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originally posted by: Scapegrace
What a welcome and surprising change! The UK, France and Germany grew a pair and warned China about its lawless claim of the South China Sea.
As the article notes, these three nations rank among the Top Seven GDPs in the world. They possess enormous potential clout over the highly export-dependent Chinese economy.
In 2017, China’s total exports were valued at $2.26 trillion. The United States and EU combined to buy 35 percent of China’s exports. China’s exports to Japan, South Korea, Taiwan, Australia, Singapore and Canada were 18 percent of its total. These eight economies alone buy 53 percent of all Chinese exports. As far as China’s concerned, there’s no substitute for the consumer markets of these nations and the EU (plus the UK).
And while China manufactures an enormous amount of the world’s goods, including a huge amount of pharmaceutical products, there’s no reason manufacturing can’t be moved elsewhere. India, the world’s largest democracy, would be delighted to provide cheap, smart, hard-working labor.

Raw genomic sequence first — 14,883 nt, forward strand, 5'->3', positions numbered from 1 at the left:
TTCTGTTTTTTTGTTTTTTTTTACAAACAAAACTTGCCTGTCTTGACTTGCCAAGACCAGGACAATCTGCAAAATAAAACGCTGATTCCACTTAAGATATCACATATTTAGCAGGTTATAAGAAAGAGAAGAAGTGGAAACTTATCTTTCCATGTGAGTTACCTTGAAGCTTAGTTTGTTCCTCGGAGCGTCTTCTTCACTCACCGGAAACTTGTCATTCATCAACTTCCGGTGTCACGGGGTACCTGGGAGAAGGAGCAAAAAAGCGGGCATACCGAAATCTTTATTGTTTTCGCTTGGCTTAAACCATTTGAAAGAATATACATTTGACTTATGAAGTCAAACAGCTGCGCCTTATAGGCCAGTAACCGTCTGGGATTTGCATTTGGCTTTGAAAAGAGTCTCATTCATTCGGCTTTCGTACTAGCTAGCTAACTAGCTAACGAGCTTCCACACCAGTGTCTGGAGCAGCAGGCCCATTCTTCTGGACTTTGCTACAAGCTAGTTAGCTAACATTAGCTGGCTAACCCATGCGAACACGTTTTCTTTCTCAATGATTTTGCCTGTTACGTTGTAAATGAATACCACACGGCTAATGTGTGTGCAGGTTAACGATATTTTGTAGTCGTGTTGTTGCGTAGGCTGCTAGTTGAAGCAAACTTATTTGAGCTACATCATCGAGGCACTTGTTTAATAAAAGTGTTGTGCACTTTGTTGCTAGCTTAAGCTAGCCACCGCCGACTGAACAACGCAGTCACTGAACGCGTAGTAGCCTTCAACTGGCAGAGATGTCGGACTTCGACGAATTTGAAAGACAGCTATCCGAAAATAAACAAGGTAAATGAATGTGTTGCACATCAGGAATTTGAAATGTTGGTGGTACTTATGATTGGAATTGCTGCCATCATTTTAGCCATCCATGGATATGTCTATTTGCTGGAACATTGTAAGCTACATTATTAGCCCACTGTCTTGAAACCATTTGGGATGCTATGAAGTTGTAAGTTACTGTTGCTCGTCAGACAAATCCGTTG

It’s time for the First World nations to lay down the law to China, which has ruined competitors by dumping products at below cost. It engages in wholesale theft of proprietary knowledge totaling hundreds of billions of dollars per year.
China violates human rights with an arrogance that’s simply breathtaking, as demonstrated by its interment of hundreds of thousands, perhaps millions, of Uighurs, and breaking its pledge to let Hong Kong remain a democracy. “One country, two systems.” What a sick joke!
China isn’t nearly as powerful as the free world thinks it is, but its authoritarian government allows it to act swiftly, decisively and ruthlessly. We need to realize we hold the whip hand over China, not the other way around. We can outsource production elsewhere, but they can never find another consumer market like the free world.
I wonder if the China virus was the last straw for the UK, France and Germany? The pandemic has devastated the world economy, not to mention fundamentally changed the way we live. If Trump is re-elected, the free world just might slow China’s thinly veiled ambition to dominate the world.
originally posted by: paraphi
The EU is slow to act on China because of Germany's unwillingness to antagonise an export opportunity.